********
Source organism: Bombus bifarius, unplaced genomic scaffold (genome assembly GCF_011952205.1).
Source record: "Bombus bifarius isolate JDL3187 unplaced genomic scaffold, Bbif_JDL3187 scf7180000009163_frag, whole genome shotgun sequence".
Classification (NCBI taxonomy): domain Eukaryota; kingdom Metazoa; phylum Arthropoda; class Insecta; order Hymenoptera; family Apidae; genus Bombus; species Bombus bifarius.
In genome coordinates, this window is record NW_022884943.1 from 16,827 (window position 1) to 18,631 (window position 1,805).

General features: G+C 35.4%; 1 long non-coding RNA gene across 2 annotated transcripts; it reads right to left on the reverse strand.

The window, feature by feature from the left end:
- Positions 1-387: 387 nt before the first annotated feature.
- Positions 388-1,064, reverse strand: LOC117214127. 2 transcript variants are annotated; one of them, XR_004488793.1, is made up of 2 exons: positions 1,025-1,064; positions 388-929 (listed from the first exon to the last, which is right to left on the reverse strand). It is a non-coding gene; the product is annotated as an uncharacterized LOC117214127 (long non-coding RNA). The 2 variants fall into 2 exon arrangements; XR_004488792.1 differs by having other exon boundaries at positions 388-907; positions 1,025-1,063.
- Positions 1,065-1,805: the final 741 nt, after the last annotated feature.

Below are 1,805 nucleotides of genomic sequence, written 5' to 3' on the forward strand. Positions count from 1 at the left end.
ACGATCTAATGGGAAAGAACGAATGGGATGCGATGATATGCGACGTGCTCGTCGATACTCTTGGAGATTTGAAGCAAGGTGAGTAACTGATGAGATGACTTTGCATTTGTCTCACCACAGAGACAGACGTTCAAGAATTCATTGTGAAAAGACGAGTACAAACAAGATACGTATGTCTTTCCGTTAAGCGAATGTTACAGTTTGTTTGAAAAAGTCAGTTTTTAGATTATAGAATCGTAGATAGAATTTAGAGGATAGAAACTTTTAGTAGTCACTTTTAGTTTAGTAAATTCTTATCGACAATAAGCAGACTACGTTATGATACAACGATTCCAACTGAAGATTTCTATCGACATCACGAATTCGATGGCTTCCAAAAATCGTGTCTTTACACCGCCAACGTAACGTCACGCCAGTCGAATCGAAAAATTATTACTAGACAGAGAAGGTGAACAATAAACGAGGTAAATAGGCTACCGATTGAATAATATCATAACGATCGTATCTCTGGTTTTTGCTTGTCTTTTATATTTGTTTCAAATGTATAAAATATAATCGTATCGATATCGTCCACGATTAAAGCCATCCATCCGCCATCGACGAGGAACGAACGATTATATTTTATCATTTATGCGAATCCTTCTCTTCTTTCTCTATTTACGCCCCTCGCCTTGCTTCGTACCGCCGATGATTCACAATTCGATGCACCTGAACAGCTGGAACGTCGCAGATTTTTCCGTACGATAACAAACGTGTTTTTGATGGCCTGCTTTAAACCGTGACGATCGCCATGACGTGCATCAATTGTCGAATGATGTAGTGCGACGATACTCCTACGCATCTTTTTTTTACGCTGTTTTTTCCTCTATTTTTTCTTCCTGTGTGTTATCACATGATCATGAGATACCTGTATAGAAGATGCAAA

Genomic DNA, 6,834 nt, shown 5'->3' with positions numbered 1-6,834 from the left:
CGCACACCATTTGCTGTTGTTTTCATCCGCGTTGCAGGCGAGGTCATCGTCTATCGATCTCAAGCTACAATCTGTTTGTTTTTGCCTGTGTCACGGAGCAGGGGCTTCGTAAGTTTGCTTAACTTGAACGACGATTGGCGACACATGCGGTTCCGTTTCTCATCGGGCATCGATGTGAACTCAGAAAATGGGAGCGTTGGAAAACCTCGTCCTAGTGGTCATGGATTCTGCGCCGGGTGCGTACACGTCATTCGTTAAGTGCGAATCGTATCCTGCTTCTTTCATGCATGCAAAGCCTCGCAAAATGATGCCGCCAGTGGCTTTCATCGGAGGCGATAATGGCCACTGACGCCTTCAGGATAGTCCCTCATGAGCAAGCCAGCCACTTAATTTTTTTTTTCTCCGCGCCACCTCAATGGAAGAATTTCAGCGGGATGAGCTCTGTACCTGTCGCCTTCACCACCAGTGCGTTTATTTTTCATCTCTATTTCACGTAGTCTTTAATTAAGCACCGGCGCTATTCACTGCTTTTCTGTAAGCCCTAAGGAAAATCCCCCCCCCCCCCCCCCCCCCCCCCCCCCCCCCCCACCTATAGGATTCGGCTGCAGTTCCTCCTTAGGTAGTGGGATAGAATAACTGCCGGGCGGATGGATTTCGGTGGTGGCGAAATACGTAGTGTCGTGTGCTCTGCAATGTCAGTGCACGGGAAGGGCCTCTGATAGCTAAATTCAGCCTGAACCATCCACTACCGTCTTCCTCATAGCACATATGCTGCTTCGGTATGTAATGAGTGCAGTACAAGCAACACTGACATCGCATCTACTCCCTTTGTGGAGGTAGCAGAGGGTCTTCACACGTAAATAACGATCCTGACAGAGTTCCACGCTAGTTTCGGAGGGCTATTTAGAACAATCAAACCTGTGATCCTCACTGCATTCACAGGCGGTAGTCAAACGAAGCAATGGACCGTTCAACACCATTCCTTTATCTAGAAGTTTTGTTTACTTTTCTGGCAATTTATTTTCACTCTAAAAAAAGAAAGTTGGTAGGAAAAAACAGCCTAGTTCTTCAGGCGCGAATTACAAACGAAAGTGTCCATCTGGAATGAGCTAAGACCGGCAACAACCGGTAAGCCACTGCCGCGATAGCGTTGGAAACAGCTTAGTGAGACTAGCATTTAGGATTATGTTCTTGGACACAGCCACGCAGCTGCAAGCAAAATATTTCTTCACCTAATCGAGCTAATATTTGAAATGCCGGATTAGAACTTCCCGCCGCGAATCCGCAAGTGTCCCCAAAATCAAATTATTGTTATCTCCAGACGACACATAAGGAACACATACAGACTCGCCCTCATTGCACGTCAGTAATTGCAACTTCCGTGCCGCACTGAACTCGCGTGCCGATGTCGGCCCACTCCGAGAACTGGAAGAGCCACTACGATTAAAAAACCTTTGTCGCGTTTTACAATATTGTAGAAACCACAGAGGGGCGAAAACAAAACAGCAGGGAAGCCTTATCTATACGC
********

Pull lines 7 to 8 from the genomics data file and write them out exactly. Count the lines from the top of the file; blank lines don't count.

- Positions 1-387: 387 nt before the first annotated feature.
- Positions 388-1,064, reverse strand: LOC117214127. 2 transcript variants are annotated; one of them, XR_004488793.1, is made up of 2 exons: positions 1,025-1,064; positions 388-929 (listed from the first exon to the last, which is right to left on the reverse strand). It is a non-coding gene; the product is annotated as an uncharacterized LOC117214127 (long non-coding RNA). The 2 variants fall into 2 exon arrangements; XR_004488792.1 differs by having other exon boundaries at positions 388-907; positions 1,025-1,063.